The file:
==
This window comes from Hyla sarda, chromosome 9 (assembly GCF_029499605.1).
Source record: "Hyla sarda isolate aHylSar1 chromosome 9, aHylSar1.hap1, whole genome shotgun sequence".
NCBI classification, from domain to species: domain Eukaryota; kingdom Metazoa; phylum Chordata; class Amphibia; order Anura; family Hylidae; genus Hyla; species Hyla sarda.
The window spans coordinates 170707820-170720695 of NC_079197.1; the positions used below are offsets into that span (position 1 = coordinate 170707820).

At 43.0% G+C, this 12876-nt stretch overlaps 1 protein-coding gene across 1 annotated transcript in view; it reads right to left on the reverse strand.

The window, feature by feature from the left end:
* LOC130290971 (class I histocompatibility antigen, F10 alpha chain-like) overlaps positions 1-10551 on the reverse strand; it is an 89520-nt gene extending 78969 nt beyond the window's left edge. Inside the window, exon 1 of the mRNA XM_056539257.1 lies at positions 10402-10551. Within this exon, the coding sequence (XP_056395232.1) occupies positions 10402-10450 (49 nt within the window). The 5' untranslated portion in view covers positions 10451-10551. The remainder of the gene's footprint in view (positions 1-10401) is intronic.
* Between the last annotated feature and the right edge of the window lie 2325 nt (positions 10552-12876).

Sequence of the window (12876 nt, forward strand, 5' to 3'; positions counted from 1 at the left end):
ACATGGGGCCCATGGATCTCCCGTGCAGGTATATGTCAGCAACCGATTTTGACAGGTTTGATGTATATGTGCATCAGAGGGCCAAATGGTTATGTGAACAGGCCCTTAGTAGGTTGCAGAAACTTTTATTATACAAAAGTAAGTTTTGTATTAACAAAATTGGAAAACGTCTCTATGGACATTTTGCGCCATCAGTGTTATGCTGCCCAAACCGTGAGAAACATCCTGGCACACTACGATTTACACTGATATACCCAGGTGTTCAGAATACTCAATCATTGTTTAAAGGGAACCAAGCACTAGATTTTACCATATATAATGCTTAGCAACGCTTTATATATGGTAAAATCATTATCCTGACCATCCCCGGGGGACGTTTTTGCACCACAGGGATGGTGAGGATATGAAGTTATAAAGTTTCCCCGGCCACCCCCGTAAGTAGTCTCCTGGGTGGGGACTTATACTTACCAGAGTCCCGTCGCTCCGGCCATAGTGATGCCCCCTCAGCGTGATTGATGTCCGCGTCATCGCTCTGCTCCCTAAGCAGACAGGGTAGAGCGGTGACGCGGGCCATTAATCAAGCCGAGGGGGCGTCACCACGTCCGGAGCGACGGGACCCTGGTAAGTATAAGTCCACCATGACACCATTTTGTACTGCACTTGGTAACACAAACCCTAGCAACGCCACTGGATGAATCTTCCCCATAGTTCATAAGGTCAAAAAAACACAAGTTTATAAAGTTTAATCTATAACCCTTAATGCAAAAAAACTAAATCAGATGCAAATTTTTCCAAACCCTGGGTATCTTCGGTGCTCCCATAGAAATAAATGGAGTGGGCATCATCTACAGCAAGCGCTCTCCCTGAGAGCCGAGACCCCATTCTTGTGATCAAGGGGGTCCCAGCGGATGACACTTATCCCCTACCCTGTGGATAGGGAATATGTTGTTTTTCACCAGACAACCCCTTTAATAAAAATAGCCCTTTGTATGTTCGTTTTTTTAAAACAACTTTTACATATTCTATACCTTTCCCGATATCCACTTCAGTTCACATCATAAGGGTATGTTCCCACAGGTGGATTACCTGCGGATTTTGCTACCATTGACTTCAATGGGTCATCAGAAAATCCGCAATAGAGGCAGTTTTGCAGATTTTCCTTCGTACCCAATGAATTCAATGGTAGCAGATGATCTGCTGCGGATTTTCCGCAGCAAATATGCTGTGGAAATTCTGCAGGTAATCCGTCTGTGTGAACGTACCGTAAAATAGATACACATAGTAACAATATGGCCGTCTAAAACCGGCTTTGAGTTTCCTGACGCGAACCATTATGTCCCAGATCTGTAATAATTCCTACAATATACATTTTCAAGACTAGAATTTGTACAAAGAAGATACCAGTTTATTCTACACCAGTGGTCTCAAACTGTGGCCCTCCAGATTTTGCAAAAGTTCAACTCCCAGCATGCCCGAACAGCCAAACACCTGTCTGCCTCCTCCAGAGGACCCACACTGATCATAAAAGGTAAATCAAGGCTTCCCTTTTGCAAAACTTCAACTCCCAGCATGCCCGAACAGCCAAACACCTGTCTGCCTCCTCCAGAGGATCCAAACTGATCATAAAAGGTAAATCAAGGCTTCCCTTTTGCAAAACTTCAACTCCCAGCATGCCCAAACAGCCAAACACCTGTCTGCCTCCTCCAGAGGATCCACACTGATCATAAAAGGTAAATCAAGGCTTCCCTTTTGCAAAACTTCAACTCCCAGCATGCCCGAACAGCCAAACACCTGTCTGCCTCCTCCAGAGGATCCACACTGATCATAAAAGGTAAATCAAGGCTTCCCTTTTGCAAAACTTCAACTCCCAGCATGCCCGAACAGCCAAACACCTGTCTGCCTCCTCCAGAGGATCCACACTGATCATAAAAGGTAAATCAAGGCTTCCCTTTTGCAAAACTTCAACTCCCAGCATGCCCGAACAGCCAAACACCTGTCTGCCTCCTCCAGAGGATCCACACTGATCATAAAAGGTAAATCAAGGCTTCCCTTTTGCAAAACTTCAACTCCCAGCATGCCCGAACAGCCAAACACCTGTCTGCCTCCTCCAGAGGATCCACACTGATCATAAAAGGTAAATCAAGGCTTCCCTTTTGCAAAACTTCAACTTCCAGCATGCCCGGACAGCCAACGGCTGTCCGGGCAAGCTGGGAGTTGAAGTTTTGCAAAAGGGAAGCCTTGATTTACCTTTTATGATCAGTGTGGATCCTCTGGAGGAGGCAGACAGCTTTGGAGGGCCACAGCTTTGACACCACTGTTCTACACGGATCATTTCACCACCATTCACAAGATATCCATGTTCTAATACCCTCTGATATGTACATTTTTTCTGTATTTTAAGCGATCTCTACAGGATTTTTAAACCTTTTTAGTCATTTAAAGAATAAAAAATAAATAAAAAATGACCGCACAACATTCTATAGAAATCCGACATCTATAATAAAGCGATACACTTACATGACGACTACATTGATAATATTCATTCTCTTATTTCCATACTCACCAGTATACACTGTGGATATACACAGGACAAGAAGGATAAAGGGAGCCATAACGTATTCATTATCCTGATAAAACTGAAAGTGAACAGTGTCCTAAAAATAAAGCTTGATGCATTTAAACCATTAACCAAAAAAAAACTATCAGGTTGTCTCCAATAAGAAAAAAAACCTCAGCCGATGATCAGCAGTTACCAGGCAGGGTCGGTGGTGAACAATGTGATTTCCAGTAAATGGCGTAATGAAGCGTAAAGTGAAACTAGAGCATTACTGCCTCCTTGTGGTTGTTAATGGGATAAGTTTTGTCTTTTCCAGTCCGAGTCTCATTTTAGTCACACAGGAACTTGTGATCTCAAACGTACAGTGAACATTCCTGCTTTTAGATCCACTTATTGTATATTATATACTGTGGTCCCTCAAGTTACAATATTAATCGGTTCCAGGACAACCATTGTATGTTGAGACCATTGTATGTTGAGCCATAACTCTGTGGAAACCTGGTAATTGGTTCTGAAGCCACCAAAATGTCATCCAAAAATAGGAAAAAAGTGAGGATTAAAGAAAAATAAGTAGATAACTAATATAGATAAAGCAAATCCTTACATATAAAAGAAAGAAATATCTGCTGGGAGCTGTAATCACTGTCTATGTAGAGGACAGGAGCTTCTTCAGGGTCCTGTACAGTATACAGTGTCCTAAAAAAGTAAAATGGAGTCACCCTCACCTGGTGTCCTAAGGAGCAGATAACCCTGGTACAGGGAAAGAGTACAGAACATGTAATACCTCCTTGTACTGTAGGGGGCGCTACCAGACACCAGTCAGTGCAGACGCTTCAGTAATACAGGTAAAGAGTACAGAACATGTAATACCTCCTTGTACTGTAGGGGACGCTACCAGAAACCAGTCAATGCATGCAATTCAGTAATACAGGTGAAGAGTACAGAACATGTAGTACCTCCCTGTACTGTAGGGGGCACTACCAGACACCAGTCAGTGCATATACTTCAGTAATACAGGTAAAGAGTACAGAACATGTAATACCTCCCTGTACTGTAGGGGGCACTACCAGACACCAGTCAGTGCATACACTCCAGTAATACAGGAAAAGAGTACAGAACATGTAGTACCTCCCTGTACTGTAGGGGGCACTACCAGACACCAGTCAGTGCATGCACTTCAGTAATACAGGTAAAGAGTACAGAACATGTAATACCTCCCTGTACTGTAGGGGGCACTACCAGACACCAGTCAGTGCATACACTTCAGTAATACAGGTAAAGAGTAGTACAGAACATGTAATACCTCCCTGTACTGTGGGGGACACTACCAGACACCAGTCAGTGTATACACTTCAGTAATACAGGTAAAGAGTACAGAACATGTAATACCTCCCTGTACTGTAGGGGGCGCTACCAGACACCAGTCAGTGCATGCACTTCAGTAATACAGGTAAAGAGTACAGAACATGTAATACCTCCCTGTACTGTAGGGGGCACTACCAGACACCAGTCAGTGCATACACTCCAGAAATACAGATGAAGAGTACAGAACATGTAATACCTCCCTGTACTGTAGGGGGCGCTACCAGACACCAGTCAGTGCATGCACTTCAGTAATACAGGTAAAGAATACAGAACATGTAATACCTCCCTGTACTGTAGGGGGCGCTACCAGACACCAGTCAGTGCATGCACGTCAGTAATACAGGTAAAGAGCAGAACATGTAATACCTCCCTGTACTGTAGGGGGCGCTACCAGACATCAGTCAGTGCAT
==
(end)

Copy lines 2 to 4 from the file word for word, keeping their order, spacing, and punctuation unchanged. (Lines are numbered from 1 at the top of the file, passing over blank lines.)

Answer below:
Source record: "Hyla sarda isolate aHylSar1 chromosome 9, aHylSar1.hap1, whole genome shotgun sequence".
NCBI classification, from domain to species: domain Eukaryota; kingdom Metazoa; phylum Chordata; class Amphibia; order Anura; family Hylidae; genus Hyla; species Hyla sarda.
The window spans coordinates 170707820-170720695 of NC_079197.1; the positions used below are offsets into that span (position 1 = coordinate 170707820).